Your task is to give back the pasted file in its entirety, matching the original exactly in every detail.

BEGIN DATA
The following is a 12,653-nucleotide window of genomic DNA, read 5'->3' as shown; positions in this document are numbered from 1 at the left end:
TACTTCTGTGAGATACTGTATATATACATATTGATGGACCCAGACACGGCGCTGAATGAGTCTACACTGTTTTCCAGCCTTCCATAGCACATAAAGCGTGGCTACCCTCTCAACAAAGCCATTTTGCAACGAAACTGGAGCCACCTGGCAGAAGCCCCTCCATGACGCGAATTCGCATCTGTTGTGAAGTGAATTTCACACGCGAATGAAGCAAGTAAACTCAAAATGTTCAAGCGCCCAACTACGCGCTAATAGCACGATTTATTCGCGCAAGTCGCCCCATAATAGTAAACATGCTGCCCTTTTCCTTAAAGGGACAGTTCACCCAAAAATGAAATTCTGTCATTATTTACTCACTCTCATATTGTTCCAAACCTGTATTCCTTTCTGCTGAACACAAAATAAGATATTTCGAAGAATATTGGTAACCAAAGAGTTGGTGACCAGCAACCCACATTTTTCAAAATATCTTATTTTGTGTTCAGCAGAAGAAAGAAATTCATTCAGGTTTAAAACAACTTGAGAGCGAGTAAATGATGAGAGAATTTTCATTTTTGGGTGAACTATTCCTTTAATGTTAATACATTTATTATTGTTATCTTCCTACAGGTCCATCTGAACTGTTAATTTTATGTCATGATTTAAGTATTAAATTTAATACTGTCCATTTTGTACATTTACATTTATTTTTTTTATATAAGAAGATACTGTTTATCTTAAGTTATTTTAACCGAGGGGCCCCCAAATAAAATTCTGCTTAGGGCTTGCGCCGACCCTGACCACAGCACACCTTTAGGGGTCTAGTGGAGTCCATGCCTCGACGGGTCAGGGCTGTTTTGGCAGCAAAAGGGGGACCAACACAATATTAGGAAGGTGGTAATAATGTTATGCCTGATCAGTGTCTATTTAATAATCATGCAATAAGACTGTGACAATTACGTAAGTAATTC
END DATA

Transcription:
The following is a 12,653-nucleotide window of genomic DNA, read 5'->3' as shown; positions in this document are numbered from 1 at the left end:
TACTTCTGTGAGATACTGTATATATACATATTGATGGACCCAGACACGGCGCTGAATGAGTCTACACTGTTTTCCAGCCTTCCATAGCACATAAAGCGTGGCTACCCTCTCAACAAAGCCATTTTGCAACGAAACTGGAGCCACCTGGCAGAAGCCCCTCCATGACGCGAATTCGCATCTGTTGTGAAGTGAATTTCACACGCGAATGAAGCAAGTAAACTCAAAATGTTCAAGCGCCCAACTACGCGCTAATAGCACGATTTATTCGCGCAAGTCGCCCCATAATAGTAAACATGCTGCCCTTTTCCTTAAAGGGACAGTTCACCCAAAAATGAAATTCTGTCATTATTTACTCACTCTCATATTGTTCCAAACCTGTATTCCTTTCTGCTGAACACAAAATAAGATATTTCGAAGAATATTGGTAACCAAAGAGTTGGTGACCAGCAACCCACATTTTTCAAAATATCTTATTTTGTGTTCAGCAGAAGAAAGAAATTCATTCAGGTTTAAAACAACTTGAGAGCGAGTAAATGATGAGAGAATTTTCATTTTTGGGTGAACTATTCCTTTAATGTTAATACATTTATTATTGTTATCTTCCTACAGGTCCATCTGAACTGTTAATTTTATGTCATGATTTAAGTATTAAATTTAATACTGTCCATTTTGTACATTTACATTTATTTTTTTTATATAAGAAGATACTGTTTATCTTAAGTTATTTTAACCGAGGGGCCCCCAAATAAAATTCTGCTTAGGGCTTGCGCCGACCCTGACCACAGCACACCTTTAGGGGTCTAGTGGAGTCCATGCCTCGACGGGTCAGGGCTGTTTTGGCAGCAAAAGGGGGACCAACACAATATTAGGAAGGTGGTAATAATGTTATGCCTGATCAGTGTCTATTTAATAATCATGCAATAAGACTGTGACAATTACGTAAGTAATTC